U Thong Art

 

Front - Bronze Buddha in 'Subduring Mara' (Maravijaya) posture, circa 14th-15th century AD. Found in the crypt of the stupa at Wat Ratchaburana, Phra Nakhon Si Ayutthaya Province.

Left - Gilded bronze Buddha in 'Subduring Mara' (Maravijaya) posture, circa 14th century AD. Found in the crypt of the stupa at Wat Ratchaburana, Phra Nakhon Si Ayutthaya Province.

Right - Bronze Buddha in 'Subduring Mara' (Maravijaya) posture, circa 12th - 13th century AD. All currently on exhibit at the Bangkok National Museum).

 

The art of U Thong originated in the Central region of Thailand between the 12th - 15th centuries AD. The style was dwveloped with influences from different areas. U Thong Art falls into three distinct types.

 

Type 1 This first and rarely encountered type presents a mixture of Dvaravati and Khmer influences Distinguishable features are the lotus bud aureole, the hair frame, a Khmer styled square face and the long robe with the edge cut in a straight line. The base tended to be plain with an inward set V-shaped hollow.

 

Type 2 Bearing a stronger resemblance to Khmer and Lopburi stype art, Buddha images of the second type typically feature fine hair curls and a hair band. Occasionally the was tied into a topknot or transformded into a cone shaped cranial protuberance. A rather stern expression shown on a square face was similar to that of Lopburi style and the chin had a human-like cleft. The mantle, small than the Lopburi stype was cut into a straight edge. The Buddha is usually created in the 'Subduring Mara' (Maravijaya) posture. The lap is narrow and the shins are ridged (called the 'sharp-shinned' design). The base is concave with no decoration.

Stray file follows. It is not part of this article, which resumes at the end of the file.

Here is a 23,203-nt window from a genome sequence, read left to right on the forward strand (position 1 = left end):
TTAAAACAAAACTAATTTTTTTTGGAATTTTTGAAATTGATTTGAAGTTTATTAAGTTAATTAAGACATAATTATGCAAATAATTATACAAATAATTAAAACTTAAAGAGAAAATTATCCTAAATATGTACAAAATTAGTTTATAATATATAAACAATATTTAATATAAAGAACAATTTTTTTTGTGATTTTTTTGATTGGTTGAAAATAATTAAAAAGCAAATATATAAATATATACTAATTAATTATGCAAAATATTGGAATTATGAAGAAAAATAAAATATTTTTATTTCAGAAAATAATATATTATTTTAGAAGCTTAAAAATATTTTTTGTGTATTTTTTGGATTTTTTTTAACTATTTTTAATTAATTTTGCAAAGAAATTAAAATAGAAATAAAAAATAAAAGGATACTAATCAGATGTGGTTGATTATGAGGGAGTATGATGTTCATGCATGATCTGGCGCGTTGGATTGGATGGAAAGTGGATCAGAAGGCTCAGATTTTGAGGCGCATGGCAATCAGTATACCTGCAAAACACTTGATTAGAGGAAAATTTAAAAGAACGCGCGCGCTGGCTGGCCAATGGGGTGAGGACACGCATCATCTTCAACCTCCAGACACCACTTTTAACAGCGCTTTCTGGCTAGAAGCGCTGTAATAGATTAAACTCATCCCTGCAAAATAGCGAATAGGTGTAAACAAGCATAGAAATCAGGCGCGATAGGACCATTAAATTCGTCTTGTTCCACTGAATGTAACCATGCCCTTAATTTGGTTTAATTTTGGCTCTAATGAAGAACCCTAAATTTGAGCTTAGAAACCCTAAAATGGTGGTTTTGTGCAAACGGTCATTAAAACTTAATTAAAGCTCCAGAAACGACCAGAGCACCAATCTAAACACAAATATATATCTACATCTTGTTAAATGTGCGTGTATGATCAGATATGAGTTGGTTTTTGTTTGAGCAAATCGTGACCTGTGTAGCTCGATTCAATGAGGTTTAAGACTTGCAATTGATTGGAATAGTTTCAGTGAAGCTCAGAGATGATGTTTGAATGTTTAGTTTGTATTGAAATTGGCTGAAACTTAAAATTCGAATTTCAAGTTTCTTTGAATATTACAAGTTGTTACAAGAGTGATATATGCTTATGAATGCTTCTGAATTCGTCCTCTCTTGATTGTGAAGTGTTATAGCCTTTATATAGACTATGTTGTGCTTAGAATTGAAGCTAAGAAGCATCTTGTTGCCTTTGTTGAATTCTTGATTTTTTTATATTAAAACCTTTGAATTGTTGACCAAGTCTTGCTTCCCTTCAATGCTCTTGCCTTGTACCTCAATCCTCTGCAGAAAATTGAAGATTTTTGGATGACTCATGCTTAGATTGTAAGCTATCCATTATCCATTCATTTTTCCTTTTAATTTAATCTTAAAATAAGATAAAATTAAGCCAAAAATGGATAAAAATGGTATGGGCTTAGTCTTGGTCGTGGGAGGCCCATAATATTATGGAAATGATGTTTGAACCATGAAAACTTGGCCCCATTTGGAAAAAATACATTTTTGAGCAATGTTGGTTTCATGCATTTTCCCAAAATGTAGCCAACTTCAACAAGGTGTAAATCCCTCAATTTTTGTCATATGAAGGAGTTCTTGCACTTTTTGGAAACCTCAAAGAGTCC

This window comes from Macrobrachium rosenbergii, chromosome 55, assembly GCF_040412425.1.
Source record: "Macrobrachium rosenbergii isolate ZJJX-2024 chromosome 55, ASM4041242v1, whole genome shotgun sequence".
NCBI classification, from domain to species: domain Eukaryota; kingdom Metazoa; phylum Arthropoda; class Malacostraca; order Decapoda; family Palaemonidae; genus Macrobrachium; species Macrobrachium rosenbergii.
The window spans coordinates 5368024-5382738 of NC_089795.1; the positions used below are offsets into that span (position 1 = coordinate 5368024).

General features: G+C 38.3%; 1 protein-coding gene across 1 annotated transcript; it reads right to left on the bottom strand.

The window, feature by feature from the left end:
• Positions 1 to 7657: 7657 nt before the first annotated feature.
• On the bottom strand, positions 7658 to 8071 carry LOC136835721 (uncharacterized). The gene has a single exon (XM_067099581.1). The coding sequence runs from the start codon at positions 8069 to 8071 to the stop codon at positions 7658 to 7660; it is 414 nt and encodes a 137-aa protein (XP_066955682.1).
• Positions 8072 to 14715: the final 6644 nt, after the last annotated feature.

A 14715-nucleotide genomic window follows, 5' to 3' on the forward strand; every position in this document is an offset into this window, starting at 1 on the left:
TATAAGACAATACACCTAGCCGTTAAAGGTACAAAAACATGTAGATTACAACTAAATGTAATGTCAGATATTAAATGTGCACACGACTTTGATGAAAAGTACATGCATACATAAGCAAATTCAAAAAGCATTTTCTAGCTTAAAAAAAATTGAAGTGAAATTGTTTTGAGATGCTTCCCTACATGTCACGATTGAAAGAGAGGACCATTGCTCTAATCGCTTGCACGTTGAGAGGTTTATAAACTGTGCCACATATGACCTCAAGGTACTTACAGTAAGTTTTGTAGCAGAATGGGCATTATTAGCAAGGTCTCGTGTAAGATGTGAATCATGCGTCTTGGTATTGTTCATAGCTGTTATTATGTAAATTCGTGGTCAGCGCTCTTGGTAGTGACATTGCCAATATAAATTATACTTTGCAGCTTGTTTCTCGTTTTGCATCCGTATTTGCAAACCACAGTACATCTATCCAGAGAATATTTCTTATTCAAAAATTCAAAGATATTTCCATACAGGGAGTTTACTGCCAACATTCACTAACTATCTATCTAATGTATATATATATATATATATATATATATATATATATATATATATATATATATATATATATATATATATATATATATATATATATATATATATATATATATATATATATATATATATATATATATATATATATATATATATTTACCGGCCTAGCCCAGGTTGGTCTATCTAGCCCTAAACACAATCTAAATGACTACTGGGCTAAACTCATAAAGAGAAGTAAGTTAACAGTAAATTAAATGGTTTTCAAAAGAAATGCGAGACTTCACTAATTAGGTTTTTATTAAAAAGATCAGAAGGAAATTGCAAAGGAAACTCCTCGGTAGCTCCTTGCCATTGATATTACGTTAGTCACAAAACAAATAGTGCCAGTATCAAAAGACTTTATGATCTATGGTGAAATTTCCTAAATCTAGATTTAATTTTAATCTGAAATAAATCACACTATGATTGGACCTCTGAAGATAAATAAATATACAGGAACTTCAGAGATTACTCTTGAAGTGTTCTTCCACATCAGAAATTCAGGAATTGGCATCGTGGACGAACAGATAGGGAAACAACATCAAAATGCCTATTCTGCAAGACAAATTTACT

Type 3 Although strongly influenced by art from Sukhothai, some U Thong characteristics were retained as seen in the hair band and the base with the inverted V-shaped hollow. This style probably originated between the 14th - 15th centuries AD.